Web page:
Stuff That Lasts

I used to have a poverty mentality when it came to stuff. Like, physical stuff. The poverty mentality is one which decides that more stuff for less money is better because, well, you get more. It’s about the quantity of stuff (food, clothes, gum balls– whatever), not necessarily the quality.

But after one too many “BOGO” sales at Walmart and Rue21, clipping coupons for processed food that I knew wasn’t healthy for me, and that I would never buy unless I had a coupon, as well as after the 10 Hanger Project, I realized that cheap stuff doesn’t usually last.

It was a few years ago that I started to think of my wardrobe as a year-round capsule, with some very seasonal pieces here and there I could stow away for the winter or summer (think shorts and bulky sweaters). With this in mind, I decided to invest in a few very nice, and quality pieces, which I usually got secondhand via consignment stores, eBay, or Thredup. I’m talking things like a pair of J Brand skinny jeans, my Matt & Nat saddlebag, and this super versatile Market & Spruce navy blazer that I’m wearing now. This worked wonders for my tendency to shop for clothes, because I was very specific about what I needed (read: wanted) and would be willing to spend money on.

I started to apply this principal to other items too. Baby products were a go-to, since my little girl is just under 11 months, and most first-time mothers research the heck out of their baby products. But I also tried to think about it with kitchen utensils, household cleaning tools, home decor, and even food.

(Note: With food, think of it as what will make a lasting difference on your health or on your experience of the food, not so much about the quantity or expiration date. Organic chicken has less hormones that will screw up your system, for example, so it might be worth it to spend the extra cash. But that tray of Fanny Bay oysters with butter sauce and $18 glass of Chardonnay may not add to your health, but is worth the splurge when you and your hubby are celebrating your 10th wedding anniversary because you will always remember it and smile. That kind of lasting.)

I’m finding that if I’m careful about researching the quality and functionality of a product, whether an item of clothing or a kitchen gadget, I’m more likely to appreciate it, and also take good care of it. In addition to it simply being of higher quality and lasting longer, my care and pride in these things also make them last.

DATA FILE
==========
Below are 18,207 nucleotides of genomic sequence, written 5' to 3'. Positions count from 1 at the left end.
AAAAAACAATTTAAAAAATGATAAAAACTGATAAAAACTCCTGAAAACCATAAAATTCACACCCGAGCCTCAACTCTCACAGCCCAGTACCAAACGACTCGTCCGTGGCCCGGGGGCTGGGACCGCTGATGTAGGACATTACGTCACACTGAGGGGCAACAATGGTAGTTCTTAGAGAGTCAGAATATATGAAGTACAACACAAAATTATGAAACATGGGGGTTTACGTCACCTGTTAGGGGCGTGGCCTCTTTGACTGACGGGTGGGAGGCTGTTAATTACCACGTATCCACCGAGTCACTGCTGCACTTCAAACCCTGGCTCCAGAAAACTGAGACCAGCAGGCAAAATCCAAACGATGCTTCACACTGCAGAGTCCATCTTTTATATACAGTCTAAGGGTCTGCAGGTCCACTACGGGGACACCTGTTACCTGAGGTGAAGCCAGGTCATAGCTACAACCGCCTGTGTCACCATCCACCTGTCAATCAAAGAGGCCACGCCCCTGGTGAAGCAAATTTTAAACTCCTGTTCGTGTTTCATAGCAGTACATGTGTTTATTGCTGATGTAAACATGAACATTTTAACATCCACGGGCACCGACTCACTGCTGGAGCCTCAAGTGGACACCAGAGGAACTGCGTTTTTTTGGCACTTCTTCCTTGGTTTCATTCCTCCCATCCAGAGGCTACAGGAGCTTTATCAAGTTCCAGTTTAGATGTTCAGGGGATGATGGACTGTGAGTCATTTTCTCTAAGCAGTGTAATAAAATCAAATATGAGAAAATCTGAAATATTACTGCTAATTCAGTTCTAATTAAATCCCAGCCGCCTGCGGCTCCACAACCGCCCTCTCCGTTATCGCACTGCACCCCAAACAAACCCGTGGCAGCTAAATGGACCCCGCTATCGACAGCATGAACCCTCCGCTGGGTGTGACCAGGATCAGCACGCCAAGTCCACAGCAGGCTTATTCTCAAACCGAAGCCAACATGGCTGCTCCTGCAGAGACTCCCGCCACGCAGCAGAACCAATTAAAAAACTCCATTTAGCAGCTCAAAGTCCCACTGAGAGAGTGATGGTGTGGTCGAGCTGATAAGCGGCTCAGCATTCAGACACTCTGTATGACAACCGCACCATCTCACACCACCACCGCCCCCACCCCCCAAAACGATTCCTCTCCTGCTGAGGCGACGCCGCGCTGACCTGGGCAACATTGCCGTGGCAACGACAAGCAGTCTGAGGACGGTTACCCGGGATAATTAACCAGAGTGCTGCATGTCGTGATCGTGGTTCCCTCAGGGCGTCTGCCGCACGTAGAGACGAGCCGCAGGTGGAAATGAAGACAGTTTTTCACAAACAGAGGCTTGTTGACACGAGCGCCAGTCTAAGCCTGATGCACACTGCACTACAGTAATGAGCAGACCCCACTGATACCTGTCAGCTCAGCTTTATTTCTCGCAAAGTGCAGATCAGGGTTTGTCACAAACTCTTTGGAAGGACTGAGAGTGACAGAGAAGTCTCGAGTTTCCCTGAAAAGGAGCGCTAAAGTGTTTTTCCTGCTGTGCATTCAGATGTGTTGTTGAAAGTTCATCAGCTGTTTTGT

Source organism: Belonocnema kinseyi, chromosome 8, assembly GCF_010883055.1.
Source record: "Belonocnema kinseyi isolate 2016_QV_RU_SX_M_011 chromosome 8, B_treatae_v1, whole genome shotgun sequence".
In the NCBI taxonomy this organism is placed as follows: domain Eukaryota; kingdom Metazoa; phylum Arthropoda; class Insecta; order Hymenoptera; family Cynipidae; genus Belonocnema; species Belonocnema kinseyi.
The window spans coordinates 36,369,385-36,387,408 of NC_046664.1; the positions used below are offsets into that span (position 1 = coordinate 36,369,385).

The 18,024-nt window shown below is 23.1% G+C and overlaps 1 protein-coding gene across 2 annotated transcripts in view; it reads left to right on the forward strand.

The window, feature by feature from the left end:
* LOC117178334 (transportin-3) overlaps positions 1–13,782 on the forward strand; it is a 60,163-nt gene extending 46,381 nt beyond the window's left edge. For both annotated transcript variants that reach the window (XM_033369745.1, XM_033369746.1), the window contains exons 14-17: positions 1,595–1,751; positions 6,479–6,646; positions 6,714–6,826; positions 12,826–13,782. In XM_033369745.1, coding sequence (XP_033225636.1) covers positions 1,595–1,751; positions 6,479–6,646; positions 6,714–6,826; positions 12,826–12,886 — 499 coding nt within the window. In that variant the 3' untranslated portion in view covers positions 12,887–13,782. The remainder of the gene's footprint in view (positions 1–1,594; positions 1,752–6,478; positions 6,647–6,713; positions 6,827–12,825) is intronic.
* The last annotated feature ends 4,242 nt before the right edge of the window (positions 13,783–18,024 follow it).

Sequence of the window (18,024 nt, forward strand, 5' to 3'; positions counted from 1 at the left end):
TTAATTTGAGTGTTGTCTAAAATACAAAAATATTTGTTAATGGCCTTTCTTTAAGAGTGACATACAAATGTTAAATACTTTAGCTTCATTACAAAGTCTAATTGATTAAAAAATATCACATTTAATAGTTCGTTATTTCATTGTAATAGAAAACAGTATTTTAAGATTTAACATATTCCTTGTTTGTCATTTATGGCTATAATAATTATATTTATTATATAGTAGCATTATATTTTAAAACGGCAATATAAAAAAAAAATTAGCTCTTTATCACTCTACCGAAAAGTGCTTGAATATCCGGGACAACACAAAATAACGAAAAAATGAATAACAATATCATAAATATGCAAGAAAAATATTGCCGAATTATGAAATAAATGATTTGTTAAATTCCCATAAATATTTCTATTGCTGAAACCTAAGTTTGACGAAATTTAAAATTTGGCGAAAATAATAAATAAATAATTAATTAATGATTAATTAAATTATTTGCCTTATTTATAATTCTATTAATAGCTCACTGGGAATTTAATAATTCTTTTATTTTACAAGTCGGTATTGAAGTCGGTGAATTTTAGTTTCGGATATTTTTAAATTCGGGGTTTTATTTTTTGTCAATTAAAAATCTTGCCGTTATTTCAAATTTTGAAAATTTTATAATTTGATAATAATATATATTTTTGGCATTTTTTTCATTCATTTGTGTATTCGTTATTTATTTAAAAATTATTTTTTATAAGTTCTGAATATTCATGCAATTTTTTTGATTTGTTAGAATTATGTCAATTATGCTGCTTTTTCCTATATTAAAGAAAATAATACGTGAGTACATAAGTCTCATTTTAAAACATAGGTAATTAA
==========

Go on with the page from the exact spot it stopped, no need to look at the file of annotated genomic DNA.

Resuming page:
This is a good lesson to learn. The Tripp Trap high chair my daughter sits in at breakfast will probably be used by all of our kids. My long sleeve wool black dress will likely be a staple in my closet for years to come. Even our stainless steel water bottles will no doubt help us save money for as long as my husband can keep track of them ūüėČ

But even these heavily-researched, quality-made, price-compared, and highly-functional items do not fall into the category of “stuff that lasts”.

Tee shirts get holes. Evens ones from Banana Republic. Sheets get stained. Even ones with good reviews and high thread counts. Purses wear out. Even ones that go with every outfit and fit all of your “essentials”. And while I don’t think there is much wrong with hunting for the few quality items that will make your wardrobe functional and fashionable, or that will help you be more sustainable in your cooking and lunch-packing, I cannot deny that for me, it is easy to get swept away by these seemingly lasting things, which are, in all reality, completely temporary.

They are temporary not simply because they all will get holes, stains, or wear and tear. They are temporary because this entire world is passing away. Even your kids are temporary. Even your best friend or your spouse or your mom is temporary. Even you are temporary.

Here’s where this post takes a turn, people.